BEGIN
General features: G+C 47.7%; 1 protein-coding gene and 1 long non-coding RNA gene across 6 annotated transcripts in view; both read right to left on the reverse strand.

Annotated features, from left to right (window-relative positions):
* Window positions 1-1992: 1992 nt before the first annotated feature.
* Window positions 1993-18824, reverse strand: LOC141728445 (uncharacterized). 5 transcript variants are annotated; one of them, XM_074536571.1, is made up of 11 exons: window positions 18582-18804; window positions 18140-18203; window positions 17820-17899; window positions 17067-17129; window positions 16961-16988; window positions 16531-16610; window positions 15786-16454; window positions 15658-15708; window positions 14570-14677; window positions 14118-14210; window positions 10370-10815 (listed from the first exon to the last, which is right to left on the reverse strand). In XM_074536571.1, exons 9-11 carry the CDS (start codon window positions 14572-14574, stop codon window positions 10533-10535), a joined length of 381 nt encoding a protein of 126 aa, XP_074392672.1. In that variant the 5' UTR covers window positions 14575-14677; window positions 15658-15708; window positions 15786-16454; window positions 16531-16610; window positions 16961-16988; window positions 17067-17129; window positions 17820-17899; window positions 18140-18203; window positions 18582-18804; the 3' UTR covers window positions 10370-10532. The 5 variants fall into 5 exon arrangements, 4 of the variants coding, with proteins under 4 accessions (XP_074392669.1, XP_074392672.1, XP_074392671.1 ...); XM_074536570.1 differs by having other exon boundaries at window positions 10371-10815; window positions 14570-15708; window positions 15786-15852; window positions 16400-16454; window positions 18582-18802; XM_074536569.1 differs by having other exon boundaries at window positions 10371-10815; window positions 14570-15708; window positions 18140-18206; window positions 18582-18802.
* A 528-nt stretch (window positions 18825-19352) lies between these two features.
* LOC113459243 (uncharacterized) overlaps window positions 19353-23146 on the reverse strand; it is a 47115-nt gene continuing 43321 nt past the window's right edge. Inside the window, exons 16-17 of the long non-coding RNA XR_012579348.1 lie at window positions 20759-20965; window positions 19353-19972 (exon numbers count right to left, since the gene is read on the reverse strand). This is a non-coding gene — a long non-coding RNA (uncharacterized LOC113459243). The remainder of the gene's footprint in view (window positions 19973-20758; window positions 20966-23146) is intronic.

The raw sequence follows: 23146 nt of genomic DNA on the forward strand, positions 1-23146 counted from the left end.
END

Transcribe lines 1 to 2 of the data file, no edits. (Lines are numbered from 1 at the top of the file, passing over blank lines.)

General features: G+C 47.7%; 1 protein-coding gene and 1 long non-coding RNA gene across 6 annotated transcripts in view; both read right to left on the reverse strand.

Annotated features, from left to right (window-relative positions):